Creating other new or diverse partnerships to funnel transfer students into a career path or training program, including partnering with private sector businesses, allows institutions to compete with traditional models.

Studies show as many as 40 million Americans attended college and successfully completed some coursework without earning a degree. Though many of the aforementioned categories of prospective re-admits include people who started but never got to the finish line, even more potential candidates would consider returning to earn their degrees if circumstances warranted and enabled them to re-enter and matriculate.

Promoting Re-Engagement

Too often, institutions create numerous barriers and obstacles to re-engage former students who dropped out. Though financial reasons often are cited for stopping progress, many academic and administrative policies, procedures or requirements may hold back non-traditional prospects from re-applying for admission or even taking a class to regain comfort and confidence in their own abilities to succeed.

Colleges and universities may not provide the necessary services or resources available to these individuals who struggled in their previous matriculation attempts or did not receive direction to identify the right counseling leading to earlier successes. As the concepts of enrollment management and student success emerge into institutions’ cultures, they realize intensive and focused assistance for prospective and enrolled students leads to positive outcomes and a roadmap to recruit new prospects while retaining a larger percentage of enrolled individuals.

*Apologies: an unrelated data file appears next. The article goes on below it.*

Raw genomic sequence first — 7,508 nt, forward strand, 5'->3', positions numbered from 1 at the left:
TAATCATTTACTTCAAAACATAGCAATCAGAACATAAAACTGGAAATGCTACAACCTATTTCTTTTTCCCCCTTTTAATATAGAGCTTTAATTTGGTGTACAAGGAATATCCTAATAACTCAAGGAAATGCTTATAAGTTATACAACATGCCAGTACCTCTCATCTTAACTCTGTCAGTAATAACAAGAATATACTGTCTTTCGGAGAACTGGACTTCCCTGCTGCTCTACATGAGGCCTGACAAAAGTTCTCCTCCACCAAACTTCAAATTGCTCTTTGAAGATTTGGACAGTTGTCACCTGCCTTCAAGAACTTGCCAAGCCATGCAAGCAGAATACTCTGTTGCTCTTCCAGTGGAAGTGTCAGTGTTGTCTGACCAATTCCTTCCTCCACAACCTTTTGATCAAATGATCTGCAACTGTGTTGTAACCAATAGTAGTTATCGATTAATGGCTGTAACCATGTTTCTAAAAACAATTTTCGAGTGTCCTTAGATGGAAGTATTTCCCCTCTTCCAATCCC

Reviewing, simplifying or enhancing certain tasks and/or services provide more attractive entryways for non-traditional prospects and leads to increasing re-enrollments and greater student retention. In many cases, adults and other non-traditional learners withdrew from achieving their educational goals because of mental health-related concerns. Having easily accessible and confidential resources for students to share their concerns and address issues makes the ultimate difference in whether the student stays in school while changing their life for the better. 

  • Ease of application. In a world where we seek immediate feedback and gratification, having an application process that is simple, focused and not overwhelming will help attract non-traditional applicants who will invest short bursts of time and energy when they see how their efforts could pay off.

Higher education institutions must find more creative and state-of-the-art methods and solutions to engage and enroll non-traditional applicants while also overcoming the public perception that higher education no longer offers opportunities for its graduates.”

David R. Glezerman
  • Minimize or eliminate the need for standardized or placement testing. Requiring SAT or ACT testing for non-traditional populations, many who previously took courses or have proven work experience, create sufficient stress and fear to stop a potential applicant from moving forward. Using some combination of life experience and placement testing to determine where/how to re-start one’s academic career or acquired knowledge better suits adult learners and other related populations.